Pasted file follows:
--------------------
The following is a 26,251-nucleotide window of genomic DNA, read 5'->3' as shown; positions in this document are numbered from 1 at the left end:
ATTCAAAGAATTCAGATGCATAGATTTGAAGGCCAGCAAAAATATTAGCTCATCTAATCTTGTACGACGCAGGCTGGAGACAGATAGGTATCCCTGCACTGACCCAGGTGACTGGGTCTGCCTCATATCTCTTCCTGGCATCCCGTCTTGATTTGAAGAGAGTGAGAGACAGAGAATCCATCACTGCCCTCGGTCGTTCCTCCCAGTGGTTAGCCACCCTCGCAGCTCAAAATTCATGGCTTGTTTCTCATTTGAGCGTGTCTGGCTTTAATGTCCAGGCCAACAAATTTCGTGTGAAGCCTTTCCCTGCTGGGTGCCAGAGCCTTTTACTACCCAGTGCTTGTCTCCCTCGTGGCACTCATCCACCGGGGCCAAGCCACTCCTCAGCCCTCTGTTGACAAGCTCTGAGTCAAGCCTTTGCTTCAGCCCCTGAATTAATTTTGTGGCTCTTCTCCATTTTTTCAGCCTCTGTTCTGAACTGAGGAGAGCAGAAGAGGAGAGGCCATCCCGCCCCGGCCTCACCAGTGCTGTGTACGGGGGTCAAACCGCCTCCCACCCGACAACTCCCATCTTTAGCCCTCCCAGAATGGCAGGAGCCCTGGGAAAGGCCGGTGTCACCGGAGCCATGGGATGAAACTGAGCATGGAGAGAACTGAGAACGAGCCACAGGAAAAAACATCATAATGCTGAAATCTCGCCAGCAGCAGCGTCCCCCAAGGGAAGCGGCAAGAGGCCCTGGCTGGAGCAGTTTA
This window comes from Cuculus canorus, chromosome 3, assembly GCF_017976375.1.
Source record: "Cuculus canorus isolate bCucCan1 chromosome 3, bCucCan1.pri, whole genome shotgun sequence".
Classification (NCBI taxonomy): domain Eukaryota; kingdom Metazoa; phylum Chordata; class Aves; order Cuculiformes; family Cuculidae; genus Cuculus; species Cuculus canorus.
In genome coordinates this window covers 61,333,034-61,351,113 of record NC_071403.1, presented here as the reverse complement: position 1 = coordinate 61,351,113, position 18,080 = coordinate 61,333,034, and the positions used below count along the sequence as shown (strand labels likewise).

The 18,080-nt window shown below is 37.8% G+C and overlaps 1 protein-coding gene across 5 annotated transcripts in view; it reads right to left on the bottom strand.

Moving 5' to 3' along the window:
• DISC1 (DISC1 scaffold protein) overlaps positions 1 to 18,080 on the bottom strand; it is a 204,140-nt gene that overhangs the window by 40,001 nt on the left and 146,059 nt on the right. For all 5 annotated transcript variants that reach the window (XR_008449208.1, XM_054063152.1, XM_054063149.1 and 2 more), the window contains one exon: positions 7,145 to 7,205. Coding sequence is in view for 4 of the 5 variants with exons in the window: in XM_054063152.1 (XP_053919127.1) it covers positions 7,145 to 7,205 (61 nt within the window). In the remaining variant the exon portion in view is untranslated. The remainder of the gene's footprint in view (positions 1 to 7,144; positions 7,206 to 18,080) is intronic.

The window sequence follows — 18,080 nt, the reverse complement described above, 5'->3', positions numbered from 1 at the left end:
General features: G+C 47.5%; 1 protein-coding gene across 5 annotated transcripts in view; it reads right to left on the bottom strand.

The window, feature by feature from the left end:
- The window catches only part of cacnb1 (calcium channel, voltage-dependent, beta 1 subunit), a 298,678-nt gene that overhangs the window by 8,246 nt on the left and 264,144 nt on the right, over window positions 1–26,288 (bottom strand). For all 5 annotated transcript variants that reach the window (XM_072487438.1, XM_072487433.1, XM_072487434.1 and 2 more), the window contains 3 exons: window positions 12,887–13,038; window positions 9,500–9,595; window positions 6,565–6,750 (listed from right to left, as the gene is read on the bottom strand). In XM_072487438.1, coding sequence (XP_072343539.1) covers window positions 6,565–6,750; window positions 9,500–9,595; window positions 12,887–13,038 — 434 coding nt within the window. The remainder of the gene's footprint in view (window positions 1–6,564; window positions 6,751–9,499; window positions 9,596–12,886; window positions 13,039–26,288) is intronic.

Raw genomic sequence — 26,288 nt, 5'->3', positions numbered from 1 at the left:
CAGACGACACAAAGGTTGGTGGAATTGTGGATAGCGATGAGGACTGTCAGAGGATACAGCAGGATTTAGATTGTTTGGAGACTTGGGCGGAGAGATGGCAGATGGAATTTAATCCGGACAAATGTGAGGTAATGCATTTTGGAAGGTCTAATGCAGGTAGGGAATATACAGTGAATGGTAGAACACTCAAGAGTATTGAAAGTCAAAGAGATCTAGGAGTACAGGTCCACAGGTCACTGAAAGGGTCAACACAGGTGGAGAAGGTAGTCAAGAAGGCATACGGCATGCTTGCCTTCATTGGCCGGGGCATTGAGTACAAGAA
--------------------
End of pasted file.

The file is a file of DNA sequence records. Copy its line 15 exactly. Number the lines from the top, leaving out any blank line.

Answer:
CAGACGACACAAAGGTTGGTGGAATTGTGGATAGCGATGAGGACTGTCAGAGGATACAGCAGGATTTAGATTGTTTGGAGACTTGGGCGGAGAGATGGCAGATGGAATTTAATCCGGACAAATGTGAGGTAATGCATTTTGGAAGGTCTAATGCAGGTAGGGAATATACAGTGAATGGTAGAACACTCAAGAGTATTGAAAGTCAAAGAGATCTAGGAGTACAGGTCCACAGGTCACTGAAAGGGTCAACACAGGTGGAGAAGGTAGTCAAGAAGGCATACGGCATGCTTGCCTTCATTGGCCGGGGCATTGAGTACAAGAA